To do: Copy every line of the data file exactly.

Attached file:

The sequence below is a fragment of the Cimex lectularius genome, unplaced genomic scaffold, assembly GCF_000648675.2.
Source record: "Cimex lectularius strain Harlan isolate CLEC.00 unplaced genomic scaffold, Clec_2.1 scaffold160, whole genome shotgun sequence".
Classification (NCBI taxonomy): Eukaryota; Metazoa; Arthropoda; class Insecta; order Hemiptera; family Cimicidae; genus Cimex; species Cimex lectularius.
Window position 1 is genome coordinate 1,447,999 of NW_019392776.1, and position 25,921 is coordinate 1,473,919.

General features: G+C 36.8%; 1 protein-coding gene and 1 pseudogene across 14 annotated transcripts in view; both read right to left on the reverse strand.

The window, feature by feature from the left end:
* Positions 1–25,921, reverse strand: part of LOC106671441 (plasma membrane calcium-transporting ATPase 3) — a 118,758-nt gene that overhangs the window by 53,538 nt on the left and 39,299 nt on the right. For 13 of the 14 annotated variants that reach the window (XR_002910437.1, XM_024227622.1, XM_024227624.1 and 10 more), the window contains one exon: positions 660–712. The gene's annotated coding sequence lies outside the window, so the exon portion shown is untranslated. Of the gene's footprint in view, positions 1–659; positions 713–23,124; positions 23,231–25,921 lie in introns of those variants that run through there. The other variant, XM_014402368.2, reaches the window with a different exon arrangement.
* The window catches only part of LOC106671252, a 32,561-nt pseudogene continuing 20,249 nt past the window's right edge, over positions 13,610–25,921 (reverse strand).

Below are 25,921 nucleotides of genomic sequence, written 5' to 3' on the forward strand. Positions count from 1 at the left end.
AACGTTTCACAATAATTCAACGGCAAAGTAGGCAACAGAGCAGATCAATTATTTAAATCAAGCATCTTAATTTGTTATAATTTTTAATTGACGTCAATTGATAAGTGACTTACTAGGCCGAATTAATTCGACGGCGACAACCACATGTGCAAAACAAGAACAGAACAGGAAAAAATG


The sequence below is a fragment of the Cimex lectularius genome, unplaced genomic scaffold, assembly GCF_000648675.2.
Source record: "Cimex lectularius strain Harlan isolate CLEC.00 unplaced genomic scaffold, Clec_2.1 scaffold160, whole genome shotgun sequence".
Classification (NCBI taxonomy): Eukaryota; Metazoa; Arthropoda; class Insecta; order Hemiptera; family Cimicidae; genus Cimex; species Cimex lectularius.
Window position 1 is genome coordinate 1,447,999 of NW_019392776.1, and position 25,921 is coordinate 1,473,919.

General features: G+C 36.8%; 1 protein-coding gene and 1 pseudogene across 14 annotated transcripts in view; both read right to left on the reverse strand.

The window, feature by feature from the left end:
* Positions 1–25,921, reverse strand: part of LOC106671441 (plasma membrane calcium-transporting ATPase 3) — a 118,758-nt gene that overhangs the window by 53,538 nt on the left and 39,299 nt on the right. For 13 of the 14 annotated variants that reach the window (XR_002910437.1, XM_024227622.1, XM_024227624.1 and 10 more), the window contains one exon: positions 660–712. The gene's annotated coding sequence lies outside the window, so the exon portion shown is untranslated. Of the gene's footprint in view, positions 1–659; positions 713–23,124; positions 23,231–25,921 lie in introns of those variants that run through there. The other variant, XM_014402368.2, reaches the window with a different exon arrangement.
* The window catches only part of LOC106671252, a 32,561-nt pseudogene continuing 20,249 nt past the window's right edge, over positions 13,610–25,921 (reverse strand).

Below are 25,921 nucleotides of genomic sequence, written 5' to 3' on the forward strand. Positions count from 1 at the left end.
AACGTTTCACAATAATTCAACGGCAAAGTAGGCAACAGAGCAGATCAATTATTTAAATCAAGCATCTTAATTTGTTATAATTTTTAATTGACGTCAATTGATAAGTGACTTACTAGGCCGAATTAATTCGACGGCGACAACCACATGTGCAAAACAAGAACAGAACAGGAAAAAATG